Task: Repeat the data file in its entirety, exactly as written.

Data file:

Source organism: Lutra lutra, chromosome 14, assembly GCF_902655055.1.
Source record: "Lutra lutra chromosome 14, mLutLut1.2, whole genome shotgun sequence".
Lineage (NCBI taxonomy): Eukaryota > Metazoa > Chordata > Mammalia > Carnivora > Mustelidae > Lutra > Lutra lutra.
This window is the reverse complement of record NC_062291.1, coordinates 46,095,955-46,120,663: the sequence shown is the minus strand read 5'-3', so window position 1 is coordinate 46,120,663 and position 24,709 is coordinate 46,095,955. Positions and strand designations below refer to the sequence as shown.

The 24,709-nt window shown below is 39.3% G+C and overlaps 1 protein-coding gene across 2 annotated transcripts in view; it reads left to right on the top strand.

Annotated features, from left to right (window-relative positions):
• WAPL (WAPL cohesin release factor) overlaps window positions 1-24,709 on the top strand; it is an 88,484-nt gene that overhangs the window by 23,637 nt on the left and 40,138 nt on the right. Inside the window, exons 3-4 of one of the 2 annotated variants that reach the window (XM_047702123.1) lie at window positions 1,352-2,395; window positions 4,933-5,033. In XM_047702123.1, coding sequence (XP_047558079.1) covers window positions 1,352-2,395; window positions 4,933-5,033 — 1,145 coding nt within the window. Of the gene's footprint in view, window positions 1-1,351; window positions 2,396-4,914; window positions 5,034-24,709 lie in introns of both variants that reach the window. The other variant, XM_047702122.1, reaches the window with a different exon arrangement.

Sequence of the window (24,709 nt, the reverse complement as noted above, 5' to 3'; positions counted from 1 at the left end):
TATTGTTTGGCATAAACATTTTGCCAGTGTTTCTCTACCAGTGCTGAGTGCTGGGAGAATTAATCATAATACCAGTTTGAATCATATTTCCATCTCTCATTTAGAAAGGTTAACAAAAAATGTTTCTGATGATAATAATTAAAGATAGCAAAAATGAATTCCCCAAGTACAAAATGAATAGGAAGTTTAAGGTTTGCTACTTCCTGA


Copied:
Source organism: Lutra lutra, chromosome 14, assembly GCF_902655055.1.
Source record: "Lutra lutra chromosome 14, mLutLut1.2, whole genome shotgun sequence".
Lineage (NCBI taxonomy): Eukaryota > Metazoa > Chordata > Mammalia > Carnivora > Mustelidae > Lutra > Lutra lutra.
This window is the reverse complement of record NC_062291.1, coordinates 46,095,955-46,120,663: the sequence shown is the minus strand read 5'-3', so window position 1 is coordinate 46,120,663 and position 24,709 is coordinate 46,095,955. Positions and strand designations below refer to the sequence as shown.

The 24,709-nt window shown below is 39.3% G+C and overlaps 1 protein-coding gene across 2 annotated transcripts in view; it reads left to right on the top strand.

Annotated features, from left to right (window-relative positions):
• WAPL (WAPL cohesin release factor) overlaps window positions 1-24,709 on the top strand; it is an 88,484-nt gene that overhangs the window by 23,637 nt on the left and 40,138 nt on the right. Inside the window, exons 3-4 of one of the 2 annotated variants that reach the window (XM_047702123.1) lie at window positions 1,352-2,395; window positions 4,933-5,033. In XM_047702123.1, coding sequence (XP_047558079.1) covers window positions 1,352-2,395; window positions 4,933-5,033 — 1,145 coding nt within the window. Of the gene's footprint in view, window positions 1-1,351; window positions 2,396-4,914; window positions 5,034-24,709 lie in introns of both variants that reach the window. The other variant, XM_047702122.1, reaches the window with a different exon arrangement.

Sequence of the window (24,709 nt, the reverse complement as noted above, 5' to 3'; positions counted from 1 at the left end):
TATTGTTTGGCATAAACATTTTGCCAGTGTTTCTCTACCAGTGCTGAGTGCTGGGAGAATTAATCATAATACCAGTTTGAATCATATTTCCATCTCTCATTTAGAAAGGTTAACAAAAAATGTTTCTGATGATAATAATTAAAGATAGCAAAAATGAATTCCCCAAGTACAAAATGAATAGGAAGTTTAAGGTTTGCTACTTCCTGA